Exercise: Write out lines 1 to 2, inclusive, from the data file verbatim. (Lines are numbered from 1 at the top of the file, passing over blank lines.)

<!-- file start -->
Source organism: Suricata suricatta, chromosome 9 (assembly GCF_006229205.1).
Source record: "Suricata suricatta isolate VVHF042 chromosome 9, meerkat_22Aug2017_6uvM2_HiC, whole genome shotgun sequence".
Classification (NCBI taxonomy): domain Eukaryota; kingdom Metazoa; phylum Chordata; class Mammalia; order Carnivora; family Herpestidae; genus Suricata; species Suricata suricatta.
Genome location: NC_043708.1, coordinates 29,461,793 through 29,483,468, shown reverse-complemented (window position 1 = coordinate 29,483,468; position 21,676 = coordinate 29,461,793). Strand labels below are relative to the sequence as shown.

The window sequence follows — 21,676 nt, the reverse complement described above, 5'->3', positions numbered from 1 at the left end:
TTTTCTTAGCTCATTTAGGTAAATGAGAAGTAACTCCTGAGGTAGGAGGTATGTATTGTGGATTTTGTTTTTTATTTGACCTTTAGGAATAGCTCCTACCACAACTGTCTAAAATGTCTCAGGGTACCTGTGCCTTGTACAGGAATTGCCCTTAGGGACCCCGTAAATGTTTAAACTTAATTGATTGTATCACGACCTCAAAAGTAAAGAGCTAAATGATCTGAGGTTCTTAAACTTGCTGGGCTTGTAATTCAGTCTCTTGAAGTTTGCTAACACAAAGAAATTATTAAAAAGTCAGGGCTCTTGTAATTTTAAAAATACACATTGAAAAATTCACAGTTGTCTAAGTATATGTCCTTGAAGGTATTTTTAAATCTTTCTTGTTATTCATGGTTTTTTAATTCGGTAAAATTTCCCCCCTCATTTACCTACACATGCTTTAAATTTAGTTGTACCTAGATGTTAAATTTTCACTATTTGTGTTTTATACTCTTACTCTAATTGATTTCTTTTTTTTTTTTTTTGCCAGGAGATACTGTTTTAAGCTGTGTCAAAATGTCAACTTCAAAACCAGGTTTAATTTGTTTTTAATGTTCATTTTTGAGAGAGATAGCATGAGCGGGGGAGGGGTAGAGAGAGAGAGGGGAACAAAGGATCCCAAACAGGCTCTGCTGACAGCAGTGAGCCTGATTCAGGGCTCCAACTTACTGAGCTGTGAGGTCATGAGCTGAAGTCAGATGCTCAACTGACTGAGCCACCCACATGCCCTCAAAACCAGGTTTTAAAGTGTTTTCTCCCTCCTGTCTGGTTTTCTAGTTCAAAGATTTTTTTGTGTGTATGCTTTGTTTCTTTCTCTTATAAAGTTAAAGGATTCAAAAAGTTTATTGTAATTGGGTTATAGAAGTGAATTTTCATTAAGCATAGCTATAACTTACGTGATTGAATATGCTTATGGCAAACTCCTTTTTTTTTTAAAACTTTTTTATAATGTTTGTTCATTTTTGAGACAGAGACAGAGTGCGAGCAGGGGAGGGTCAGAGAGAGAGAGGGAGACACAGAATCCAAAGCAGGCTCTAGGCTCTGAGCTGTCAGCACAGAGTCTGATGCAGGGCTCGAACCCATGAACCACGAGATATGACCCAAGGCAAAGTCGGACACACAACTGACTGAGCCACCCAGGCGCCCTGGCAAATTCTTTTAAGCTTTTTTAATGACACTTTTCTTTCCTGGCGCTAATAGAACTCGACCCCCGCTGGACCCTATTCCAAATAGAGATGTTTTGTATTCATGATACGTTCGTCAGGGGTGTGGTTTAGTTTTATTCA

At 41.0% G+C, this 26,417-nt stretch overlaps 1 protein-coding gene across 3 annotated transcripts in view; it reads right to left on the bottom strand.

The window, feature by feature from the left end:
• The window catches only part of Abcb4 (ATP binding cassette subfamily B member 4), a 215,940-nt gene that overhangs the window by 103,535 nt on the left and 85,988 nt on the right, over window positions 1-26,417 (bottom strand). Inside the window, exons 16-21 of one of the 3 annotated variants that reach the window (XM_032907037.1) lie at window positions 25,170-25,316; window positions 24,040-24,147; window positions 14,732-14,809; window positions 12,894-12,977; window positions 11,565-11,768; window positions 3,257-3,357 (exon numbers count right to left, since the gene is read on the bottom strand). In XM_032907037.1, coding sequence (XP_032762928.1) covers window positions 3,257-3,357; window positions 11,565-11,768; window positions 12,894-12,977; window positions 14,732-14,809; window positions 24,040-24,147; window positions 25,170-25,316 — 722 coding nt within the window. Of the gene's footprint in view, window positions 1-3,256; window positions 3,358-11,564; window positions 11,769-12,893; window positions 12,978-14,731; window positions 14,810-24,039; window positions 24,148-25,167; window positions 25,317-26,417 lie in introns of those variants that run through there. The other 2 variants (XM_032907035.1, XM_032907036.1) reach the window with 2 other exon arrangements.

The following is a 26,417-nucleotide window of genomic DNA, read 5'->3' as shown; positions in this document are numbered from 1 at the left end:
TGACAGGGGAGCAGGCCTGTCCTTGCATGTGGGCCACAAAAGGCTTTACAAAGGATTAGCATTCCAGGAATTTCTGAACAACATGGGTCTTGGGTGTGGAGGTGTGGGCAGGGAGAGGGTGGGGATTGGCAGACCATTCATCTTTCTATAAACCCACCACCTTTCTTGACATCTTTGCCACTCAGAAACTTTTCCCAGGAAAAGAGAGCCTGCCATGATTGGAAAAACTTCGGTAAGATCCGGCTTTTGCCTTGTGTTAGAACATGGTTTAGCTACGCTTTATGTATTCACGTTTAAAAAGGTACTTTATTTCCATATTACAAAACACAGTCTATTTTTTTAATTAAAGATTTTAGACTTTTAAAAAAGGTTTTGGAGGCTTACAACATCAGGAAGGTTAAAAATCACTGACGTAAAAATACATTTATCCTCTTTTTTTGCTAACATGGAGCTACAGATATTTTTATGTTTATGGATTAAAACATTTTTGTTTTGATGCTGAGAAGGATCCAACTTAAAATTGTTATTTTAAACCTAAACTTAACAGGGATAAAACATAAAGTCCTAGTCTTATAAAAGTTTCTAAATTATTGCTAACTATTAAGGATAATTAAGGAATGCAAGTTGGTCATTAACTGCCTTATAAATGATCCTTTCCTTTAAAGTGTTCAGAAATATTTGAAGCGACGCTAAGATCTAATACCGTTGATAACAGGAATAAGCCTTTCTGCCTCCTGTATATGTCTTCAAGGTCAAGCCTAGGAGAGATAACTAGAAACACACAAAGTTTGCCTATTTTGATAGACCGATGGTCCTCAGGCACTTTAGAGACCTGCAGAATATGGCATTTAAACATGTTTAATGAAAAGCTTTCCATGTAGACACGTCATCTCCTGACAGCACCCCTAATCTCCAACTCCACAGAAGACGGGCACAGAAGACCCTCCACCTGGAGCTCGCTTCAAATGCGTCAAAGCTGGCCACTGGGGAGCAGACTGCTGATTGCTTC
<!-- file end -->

Source organism: Suricata suricatta, chromosome 9 (assembly GCF_006229205.1).
Source record: "Suricata suricatta isolate VVHF042 chromosome 9, meerkat_22Aug2017_6uvM2_HiC, whole genome shotgun sequence".